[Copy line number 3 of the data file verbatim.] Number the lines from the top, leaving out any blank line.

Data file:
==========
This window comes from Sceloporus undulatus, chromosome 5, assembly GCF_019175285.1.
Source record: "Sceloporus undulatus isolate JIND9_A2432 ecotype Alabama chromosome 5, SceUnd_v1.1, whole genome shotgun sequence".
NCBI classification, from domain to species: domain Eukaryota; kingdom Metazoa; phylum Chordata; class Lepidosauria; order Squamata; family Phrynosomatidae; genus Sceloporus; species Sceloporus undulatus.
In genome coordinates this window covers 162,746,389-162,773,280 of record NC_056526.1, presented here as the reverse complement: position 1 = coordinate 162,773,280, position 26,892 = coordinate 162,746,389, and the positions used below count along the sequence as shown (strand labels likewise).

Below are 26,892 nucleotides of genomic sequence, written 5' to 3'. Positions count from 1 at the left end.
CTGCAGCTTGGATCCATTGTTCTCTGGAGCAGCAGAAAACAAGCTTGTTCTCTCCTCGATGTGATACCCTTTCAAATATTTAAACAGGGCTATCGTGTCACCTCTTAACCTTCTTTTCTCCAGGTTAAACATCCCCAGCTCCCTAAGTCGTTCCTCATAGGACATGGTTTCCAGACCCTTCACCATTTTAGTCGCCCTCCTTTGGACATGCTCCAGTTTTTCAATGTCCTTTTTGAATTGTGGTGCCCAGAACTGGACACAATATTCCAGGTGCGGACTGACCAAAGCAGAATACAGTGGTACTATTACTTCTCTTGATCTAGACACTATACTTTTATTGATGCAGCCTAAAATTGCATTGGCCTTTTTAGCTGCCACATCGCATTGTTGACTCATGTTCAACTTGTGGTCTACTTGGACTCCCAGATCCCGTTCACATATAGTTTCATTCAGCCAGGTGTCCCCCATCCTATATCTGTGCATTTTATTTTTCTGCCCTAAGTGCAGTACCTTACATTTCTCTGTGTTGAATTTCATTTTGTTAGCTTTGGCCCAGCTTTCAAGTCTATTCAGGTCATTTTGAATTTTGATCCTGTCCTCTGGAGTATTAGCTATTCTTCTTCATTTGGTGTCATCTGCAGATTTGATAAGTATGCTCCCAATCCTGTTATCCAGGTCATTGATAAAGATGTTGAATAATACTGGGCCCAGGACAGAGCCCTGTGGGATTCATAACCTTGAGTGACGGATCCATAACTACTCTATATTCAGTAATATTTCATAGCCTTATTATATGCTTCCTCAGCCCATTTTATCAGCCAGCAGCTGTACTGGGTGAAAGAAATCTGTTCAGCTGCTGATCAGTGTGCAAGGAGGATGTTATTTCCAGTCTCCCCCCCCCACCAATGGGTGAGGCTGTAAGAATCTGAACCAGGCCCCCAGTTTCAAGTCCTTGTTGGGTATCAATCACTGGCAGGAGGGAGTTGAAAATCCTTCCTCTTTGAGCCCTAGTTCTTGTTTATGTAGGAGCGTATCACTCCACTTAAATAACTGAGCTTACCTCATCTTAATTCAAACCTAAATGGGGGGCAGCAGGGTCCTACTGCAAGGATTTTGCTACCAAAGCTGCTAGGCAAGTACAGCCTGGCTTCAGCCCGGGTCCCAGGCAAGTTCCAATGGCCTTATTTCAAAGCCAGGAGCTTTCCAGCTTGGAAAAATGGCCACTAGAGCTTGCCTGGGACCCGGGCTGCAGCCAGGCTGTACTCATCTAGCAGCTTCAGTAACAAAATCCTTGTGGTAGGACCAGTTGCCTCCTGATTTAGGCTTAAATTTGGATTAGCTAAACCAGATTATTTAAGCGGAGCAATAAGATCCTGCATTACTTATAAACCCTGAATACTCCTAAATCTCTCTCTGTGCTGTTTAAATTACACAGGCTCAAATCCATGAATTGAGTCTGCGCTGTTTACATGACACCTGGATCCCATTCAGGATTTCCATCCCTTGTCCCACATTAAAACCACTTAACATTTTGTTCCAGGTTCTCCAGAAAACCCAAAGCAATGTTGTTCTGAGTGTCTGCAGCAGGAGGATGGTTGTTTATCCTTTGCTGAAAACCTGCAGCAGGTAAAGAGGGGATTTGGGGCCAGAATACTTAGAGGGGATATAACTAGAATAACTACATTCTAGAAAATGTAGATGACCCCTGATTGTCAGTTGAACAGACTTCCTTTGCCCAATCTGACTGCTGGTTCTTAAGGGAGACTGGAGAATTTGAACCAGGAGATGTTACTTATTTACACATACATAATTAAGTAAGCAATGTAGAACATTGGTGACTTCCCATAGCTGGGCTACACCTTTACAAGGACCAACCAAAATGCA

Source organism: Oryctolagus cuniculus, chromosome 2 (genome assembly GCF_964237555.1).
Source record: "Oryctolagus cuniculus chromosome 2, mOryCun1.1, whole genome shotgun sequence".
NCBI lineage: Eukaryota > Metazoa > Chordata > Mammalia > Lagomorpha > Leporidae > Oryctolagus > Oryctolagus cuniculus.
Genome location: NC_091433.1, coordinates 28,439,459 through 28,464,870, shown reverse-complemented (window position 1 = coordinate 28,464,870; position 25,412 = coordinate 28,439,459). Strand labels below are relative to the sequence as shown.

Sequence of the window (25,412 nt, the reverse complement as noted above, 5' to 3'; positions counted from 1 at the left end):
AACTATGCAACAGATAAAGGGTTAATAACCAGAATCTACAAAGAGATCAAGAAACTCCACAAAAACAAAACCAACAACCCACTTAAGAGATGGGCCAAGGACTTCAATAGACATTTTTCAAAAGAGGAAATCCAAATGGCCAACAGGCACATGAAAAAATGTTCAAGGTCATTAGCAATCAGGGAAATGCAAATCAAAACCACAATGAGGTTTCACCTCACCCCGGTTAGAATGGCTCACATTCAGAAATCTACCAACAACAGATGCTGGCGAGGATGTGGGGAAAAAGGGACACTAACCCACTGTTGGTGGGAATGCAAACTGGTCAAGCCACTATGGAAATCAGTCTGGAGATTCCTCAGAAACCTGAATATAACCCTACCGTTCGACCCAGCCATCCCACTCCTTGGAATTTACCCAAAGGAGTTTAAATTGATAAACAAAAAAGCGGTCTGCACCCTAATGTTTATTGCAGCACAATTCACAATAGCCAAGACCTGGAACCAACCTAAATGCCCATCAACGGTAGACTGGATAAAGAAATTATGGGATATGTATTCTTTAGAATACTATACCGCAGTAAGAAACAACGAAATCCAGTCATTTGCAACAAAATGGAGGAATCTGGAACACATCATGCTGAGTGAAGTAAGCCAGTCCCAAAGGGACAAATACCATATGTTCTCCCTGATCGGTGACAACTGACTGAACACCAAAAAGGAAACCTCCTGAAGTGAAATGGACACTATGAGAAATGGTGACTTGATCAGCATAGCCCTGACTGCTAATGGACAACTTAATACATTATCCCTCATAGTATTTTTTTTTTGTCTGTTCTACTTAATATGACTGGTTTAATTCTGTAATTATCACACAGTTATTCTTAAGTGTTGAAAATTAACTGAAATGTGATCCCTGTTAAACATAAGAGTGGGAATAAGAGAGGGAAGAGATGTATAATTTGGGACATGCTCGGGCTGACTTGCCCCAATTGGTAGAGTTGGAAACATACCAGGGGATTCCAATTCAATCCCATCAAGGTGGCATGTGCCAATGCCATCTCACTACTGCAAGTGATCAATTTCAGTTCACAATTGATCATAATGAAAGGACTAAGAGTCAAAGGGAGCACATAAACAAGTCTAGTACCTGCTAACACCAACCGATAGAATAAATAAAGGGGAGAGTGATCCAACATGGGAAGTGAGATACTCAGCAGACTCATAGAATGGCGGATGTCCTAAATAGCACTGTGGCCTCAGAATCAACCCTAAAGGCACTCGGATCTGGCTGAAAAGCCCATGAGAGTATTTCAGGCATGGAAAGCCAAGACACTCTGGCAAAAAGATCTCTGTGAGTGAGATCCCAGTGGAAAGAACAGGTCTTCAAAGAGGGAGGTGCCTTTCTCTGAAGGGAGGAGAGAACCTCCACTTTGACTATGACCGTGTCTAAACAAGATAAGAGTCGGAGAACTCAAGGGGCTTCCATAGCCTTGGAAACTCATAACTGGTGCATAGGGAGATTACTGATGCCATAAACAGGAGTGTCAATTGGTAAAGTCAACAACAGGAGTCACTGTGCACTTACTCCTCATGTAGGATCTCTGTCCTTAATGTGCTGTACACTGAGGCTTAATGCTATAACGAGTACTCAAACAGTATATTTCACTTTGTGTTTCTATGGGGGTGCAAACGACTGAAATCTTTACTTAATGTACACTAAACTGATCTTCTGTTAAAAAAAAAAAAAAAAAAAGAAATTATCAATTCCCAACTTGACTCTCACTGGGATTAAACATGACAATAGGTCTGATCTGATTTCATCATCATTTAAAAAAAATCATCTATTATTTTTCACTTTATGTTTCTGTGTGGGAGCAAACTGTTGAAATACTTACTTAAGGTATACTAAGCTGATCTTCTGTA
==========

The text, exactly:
NCBI classification, from domain to species: domain Eukaryota; kingdom Metazoa; phylum Chordata; class Lepidosauria; order Squamata; family Phrynosomatidae; genus Sceloporus; species Sceloporus undulatus.